No-one yet knows what the course and the outcome of the processes of change in the Arab world will be. That being said, it is becoming clear whose star is rising and whose is not. Above all, it seems likely that Turkey’s political influence is set to increase. Volker Perthes analyses current developments
Although no-one can at present say how the processes of change in the Arab states or Iran will develop or what their outcome will be, it is already apparent how these events will influence the geopolitical distribution of weight in the region.
Egypt, for example, whose domestic stagnation was increasingly reflected in a loss of foreign policy influence, could at least partially win back its natural role in the Arab world: not necessarily that of an active or even hegemonic leader, but that of a trendsetter.
Under Abdel Nasser in the 1950s and 1960s, Egypt was a model for Arab military-backed autocracies. In the 1970s, it began a top-down-driven policy of economic liberalism and then became the first Arab state to forge peace with Israel. As the most densely populated state in the region, Egypt is also a weather vane for political and social debates in the Arab world.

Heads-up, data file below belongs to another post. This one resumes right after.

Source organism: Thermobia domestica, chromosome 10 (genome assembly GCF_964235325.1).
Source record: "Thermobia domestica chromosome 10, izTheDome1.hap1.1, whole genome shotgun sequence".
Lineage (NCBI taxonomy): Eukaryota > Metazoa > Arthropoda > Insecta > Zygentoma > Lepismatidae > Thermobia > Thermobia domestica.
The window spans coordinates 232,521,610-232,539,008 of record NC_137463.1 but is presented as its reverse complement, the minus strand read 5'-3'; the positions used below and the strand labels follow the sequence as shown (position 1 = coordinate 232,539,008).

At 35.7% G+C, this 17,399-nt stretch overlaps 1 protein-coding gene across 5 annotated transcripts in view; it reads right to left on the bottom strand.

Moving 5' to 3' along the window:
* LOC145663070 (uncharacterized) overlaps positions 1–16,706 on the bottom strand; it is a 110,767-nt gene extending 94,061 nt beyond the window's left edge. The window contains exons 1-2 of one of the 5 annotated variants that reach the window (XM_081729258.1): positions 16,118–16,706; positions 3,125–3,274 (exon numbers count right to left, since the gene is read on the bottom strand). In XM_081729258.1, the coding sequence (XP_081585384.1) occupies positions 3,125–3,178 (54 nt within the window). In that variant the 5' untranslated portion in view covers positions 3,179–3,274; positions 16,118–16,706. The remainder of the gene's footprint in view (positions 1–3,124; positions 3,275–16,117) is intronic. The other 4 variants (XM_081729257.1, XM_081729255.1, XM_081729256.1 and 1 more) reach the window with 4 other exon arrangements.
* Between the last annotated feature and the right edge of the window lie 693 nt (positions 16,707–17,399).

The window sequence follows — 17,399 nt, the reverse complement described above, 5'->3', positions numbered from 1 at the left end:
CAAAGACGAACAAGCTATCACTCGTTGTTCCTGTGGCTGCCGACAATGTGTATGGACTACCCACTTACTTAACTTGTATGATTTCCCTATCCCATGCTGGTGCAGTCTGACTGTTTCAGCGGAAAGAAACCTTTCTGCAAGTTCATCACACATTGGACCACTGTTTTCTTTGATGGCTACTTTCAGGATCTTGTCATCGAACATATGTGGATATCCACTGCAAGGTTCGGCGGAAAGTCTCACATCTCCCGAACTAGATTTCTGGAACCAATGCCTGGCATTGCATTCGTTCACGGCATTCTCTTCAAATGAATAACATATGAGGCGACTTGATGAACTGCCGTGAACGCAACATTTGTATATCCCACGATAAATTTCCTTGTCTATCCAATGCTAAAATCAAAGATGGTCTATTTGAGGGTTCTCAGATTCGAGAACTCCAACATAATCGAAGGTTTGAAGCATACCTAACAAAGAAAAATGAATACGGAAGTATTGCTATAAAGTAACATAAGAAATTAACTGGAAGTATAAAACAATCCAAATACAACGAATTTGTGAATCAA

A new, democratically legitimised leadership is likely to be welcomed with even more widely opened arms in Washington and the capitals of Europe than its predecessor was. However, it will also be more self-confident, not only in itself, but also in its dealings with Europe, the USA, and Israel. Although no relevant political force in Egypt will want to cancel the peace treaty with Israel, the country will no longer allow itself to be cast in the role of Israel’s auxiliary police officer on the border between Egypt and the Gaza Strip.